The Root Interview: Esperanza Spalding on Taking a Big Risk

Jazz is in a free fall; record sales continue to plummet. Can jazz's hottest new talent buck the trend?


Jazz is never going to die. Too many hip-hop producers sample jazz music for that to happen. But what to make of the modern-day jazz musician's place in a celebrity-obsessed music climate?

Chances are, the days of a traditional jazz musician transcending the genre are long gone. In the past decade, the popularity of jazz has been in a steep decline. In 2000, according to the Recording Industry Association of America, jazz records accounted for 3 percent of all recording sales; by 2008 they accounted for only 1.1 percent.

But if there were any hope at all for a jazz artist to buck the downward trend, the responsibility would lie on the shoulders of Esperanza Spalding -- the brilliant, exciting bassist-vocalist whose eponymous debut album sold a respectable 72,000 copies when it was released in May 2008, according to Nielsen Soundscan, making it the 17th best-selling jazz album of the year. No small feat, when one considers the jazz genre's seemingly endless discography of legends like Miles Davis and John Coltrane. (She also sold 42,000 digital singles that same year.)

With the recent release of her sophomore CD, Chamber Music Society, it will be interesting to see if Spalding can deliver on the promise of her first effort. But even with all the mainstream appeal she's garnered in her still-fresh career, Spalding's new album is a sophisticated effort, with none of the flash to accompany the hype that surrounds her. She insists that this is how it should be.

"We're musicians first," Spalding tells The Root. "There's a whole amazing team of businesspeople who can handle all the business stuff, figuring out the best way to promote."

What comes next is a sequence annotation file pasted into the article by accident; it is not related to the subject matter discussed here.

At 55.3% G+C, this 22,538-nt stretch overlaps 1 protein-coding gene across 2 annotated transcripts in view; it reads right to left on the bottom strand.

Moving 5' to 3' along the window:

Thus far, Spalding's team has done a great job promoting the Portland, Ore., native. Not only is she being seen on the cover of niche magazines like jazz's monthly tome, DownBeat (she's on the cover of the September issue), but her team has also booked her for performances on mainstream shows like the Late Show With David Letterman and Jimmy Kimmel Live.

Then again, this can also be attributed to Spalding herself. After all, she does have a look teeming with star appeal. From her youthful energy (she's only 25) to the big hair to the mega-watt smile, Spalding is a label marketer's dream. But it's not just her looks that attract the attention of companies like Banana Republic, which featured her in its spring-summer ad campaigns last year. There is, after all, something to be said for talent.


It's difficult to pinpoint Spalding's tipping point. Her 2008 album, Esperanza, stayed on top of the Billboard jazz charts for more than 70 weeks. Esperanza won Spalding recognition from the likes of Questlove from the Roots, who invited her to perform at the first annual Roots Family Picnic as the lone jazz act on the bill. After she performed at last year's White House Poetry Jam, her name was on top of the Google Trends list, a tool used to measure the most popular search terms each day. This summer she was a featured performer at the BET Awards in a tribute to Prince. She also performed last year at President Obama's Nobel Prize acceptance speech.

And yet, with all the buzz surrounding her, Chamber Music Society seems to acknowledge none of it, at least not in the form of an easily accessible album. The CD, as the title suggests, is a tribute to the classic music subgenre known as chamber music, something even jazz enthusiasts might find off-putting. But in Spalding's hands, along with those of her drummer, Terri Lyne Carrington, and pianist, Leo Genovese, the music sounds refreshingly modern.